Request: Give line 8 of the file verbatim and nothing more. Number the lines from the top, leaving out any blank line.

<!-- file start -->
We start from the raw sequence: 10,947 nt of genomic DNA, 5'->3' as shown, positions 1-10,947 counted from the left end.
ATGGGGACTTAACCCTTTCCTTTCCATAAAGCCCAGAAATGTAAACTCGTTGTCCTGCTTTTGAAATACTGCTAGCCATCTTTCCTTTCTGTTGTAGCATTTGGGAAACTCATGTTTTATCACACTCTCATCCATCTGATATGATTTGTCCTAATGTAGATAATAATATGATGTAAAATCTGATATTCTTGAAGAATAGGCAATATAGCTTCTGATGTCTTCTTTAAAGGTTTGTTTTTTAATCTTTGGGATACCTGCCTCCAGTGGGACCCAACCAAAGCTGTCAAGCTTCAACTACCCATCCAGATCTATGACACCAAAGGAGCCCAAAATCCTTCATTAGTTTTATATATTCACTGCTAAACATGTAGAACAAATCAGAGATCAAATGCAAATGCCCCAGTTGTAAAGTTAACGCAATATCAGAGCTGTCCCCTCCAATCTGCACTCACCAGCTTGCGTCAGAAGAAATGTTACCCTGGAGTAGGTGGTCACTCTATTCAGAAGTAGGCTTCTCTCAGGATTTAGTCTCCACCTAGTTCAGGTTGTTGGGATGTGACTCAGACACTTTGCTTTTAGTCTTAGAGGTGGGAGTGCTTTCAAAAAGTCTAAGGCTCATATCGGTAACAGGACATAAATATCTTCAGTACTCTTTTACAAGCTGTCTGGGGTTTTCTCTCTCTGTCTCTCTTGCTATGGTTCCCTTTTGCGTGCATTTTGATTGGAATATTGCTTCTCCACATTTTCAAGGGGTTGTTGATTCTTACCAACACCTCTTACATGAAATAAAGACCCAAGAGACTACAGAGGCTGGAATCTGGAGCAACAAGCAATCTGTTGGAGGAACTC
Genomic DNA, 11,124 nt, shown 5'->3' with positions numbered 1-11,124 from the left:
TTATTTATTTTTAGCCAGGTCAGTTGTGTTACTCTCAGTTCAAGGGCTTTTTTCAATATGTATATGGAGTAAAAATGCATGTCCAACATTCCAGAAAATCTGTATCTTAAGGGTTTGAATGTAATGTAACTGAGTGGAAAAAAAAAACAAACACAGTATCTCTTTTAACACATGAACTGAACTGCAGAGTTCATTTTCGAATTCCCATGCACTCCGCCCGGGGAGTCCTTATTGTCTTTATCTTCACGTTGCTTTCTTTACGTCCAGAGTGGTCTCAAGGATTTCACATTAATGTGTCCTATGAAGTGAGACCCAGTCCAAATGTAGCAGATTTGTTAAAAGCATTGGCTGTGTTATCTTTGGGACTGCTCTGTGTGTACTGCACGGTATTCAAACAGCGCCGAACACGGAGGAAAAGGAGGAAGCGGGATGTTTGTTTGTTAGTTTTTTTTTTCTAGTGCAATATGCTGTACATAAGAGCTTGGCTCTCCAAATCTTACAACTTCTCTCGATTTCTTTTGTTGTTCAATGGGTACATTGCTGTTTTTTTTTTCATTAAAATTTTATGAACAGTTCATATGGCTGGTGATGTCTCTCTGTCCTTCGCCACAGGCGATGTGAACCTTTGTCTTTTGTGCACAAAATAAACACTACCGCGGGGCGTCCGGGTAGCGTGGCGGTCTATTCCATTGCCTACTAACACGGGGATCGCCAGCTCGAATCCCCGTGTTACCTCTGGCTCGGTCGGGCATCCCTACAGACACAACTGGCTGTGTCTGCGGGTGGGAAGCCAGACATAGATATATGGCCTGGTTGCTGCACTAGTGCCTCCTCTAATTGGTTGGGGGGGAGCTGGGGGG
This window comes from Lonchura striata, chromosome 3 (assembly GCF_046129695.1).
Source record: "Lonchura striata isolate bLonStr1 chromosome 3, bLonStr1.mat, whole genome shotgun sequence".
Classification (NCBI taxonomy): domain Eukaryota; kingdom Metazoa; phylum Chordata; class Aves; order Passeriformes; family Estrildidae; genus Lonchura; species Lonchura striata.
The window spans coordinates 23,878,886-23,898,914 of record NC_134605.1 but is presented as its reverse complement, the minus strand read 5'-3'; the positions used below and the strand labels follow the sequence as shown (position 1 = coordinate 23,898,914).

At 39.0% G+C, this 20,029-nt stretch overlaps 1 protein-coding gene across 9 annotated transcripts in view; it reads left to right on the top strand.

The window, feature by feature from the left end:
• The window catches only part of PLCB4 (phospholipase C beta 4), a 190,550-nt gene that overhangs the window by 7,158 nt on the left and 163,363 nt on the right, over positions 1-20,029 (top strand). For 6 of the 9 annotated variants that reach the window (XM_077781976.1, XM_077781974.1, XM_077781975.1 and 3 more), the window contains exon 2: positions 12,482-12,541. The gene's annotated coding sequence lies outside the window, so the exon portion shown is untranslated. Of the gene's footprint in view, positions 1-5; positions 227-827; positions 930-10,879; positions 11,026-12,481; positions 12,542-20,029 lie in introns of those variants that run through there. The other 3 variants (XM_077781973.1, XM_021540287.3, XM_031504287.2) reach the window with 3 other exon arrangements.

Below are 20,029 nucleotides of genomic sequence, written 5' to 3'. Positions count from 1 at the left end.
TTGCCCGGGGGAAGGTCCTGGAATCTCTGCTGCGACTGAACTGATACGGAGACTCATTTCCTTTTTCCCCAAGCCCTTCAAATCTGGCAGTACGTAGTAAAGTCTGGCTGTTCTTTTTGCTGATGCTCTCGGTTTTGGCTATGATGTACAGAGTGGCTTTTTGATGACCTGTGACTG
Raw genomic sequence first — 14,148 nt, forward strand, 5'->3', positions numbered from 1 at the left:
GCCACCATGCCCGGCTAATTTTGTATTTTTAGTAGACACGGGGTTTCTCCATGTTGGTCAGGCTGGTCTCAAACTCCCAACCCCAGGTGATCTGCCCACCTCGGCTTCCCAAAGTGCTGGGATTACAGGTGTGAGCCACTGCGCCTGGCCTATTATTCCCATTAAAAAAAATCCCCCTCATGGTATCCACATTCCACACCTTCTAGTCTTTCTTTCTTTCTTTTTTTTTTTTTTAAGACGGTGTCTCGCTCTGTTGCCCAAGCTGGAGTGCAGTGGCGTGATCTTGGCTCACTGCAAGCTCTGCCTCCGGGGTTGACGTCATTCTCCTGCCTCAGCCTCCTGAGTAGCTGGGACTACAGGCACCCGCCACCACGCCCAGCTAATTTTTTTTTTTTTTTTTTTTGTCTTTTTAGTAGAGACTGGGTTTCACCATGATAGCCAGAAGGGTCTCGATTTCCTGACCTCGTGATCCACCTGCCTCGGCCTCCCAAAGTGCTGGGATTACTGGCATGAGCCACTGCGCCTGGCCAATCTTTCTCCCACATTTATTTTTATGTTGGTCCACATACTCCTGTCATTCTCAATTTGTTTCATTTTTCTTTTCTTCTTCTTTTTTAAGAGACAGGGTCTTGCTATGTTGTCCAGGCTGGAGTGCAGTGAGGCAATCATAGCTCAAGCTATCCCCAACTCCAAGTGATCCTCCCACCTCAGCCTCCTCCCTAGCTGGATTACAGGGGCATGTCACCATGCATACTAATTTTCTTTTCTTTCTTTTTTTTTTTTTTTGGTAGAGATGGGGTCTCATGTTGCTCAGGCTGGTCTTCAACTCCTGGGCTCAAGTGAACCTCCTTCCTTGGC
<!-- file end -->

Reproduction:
The window spans coordinates 23,878,886-23,898,914 of record NC_134605.1 but is presented as its reverse complement, the minus strand read 5'-3'; the positions used below and the strand labels follow the sequence as shown (position 1 = coordinate 23,898,914).